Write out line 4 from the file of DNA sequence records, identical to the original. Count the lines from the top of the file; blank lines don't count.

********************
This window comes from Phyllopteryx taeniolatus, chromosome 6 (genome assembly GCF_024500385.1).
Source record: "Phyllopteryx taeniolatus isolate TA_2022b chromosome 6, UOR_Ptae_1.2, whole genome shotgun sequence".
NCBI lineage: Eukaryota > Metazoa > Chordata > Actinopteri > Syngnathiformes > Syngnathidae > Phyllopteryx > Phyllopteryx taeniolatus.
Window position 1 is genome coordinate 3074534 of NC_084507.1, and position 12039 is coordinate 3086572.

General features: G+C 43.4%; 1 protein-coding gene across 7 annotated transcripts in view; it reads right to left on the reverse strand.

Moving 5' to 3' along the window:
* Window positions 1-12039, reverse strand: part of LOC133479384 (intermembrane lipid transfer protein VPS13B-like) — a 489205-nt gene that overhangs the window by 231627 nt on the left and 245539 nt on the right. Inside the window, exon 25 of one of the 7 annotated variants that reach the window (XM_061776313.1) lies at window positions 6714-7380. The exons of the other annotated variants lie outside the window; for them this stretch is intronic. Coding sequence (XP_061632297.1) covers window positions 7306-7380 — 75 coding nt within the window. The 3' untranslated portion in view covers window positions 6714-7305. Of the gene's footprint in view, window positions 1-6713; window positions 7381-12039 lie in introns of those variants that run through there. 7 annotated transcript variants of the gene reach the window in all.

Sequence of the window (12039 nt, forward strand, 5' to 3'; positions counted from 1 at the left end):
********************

Window position 1 is genome coordinate 3074534 of NC_084507.1, and position 12039 is coordinate 3086572.